A Parent’s Guide to the Realities of College Drinking

Thursday, August 13, 2009

Preparing to send a child to college can be a busy, nerve-wracking and emotional time for parents. They’ve invested much time and energy helping their child decide what college will work best academically and socially. They go shopping to buy all the dorm room essentials. But what most parents don’t spend enough time doing is preparing their child to deal with the reality of college drinking.

Saint Joseph’s University sociologist George Dowdall, Ph.D., warns that parents should take the time to look at the alcohol policies and track record of their son or daughter’s school of choice.

“Many colleges collect data about drinking but don’t share those data publicly. This means parents can’t always get a clear or informed picture of the drinking culture,” says Dowdall. “They should ask the college’s vice president for student affairs or the college’s drug and alcohol counselor or administrator for more information.

“Colleges are required by the Clery Act, a federal law, to report campus crimes and drug and alcohol violations,” states Dowdall, the author of College Drinking: Reframing a Social Problem, which presents these data on almost 400 leading colleges.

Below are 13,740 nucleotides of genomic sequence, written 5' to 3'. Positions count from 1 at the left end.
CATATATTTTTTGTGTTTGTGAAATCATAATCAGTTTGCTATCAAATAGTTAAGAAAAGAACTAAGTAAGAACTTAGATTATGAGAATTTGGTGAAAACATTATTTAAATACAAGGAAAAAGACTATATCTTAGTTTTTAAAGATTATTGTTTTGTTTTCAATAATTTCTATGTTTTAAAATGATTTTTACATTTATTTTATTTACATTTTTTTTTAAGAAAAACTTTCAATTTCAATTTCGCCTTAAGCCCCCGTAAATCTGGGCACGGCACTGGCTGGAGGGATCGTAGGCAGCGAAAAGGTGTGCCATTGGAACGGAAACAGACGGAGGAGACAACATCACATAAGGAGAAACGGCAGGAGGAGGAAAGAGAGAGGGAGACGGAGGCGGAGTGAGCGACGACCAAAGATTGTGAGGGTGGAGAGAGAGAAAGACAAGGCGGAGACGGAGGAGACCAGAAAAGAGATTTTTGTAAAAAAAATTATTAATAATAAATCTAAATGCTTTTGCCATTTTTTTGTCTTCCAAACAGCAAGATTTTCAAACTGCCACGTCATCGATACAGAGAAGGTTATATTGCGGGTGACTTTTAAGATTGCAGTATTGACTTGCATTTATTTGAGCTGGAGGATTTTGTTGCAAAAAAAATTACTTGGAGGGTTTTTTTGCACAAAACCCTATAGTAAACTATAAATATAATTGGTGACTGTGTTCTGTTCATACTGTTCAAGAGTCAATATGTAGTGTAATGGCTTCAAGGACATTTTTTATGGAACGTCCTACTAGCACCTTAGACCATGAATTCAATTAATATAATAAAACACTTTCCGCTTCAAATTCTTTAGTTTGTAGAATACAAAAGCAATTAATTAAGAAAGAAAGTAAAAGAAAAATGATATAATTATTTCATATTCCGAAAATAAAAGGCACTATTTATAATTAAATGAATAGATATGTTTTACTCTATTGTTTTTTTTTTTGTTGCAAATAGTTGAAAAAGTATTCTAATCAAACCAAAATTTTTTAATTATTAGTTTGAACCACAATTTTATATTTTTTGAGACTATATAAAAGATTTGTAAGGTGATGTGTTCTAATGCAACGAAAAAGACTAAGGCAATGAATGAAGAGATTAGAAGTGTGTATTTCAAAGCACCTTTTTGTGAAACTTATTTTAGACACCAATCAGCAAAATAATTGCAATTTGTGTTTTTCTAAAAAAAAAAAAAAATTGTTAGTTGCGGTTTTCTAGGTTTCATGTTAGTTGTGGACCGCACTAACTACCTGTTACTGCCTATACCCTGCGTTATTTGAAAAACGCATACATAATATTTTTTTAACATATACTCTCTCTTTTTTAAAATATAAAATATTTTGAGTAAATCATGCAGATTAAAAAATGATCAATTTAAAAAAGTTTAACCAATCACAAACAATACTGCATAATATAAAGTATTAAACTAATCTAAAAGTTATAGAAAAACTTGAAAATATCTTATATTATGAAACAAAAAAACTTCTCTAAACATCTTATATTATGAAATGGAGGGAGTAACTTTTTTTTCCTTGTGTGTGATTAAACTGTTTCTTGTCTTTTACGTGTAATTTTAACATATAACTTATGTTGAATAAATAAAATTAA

“Individual colleges are required by another federal law to make public their drug and alcohol policies as well as state and federal laws about substance use,” he adds. “To find an individual college’s policy, visit the college alcohol website set up by the federal government’s alcohol research agency, the National Institute on Alcohol Abuse and Alcoholism (http://www.collegedrinkingprevention.gov/).”

Dowdall stresses that while parents may not want to think about their child engaging in dangerous drinking, it is important that they be realistic.

“The single biggest misconception is that college binge drinking is a harmless rite of passage,” Dowdall explains. “We now know that more than 1,800 college students die each year because of college drinking, so it’s hardly harmless. One study I coauthored found that almost one in 20 college women had nonconsensual sex since the beginning of the school year, as revealed in a large national survey done in the spring semester.  Most of these women were too intoxicated to give consent.”

Dowdall’s website gives links to several websites that provide more information about this and related topics.

Media Contact

Dowdall can be reached at 610-660-1674, gdowdall@sju.edu or by contacting the Office of University Communications at 610-660-1222.




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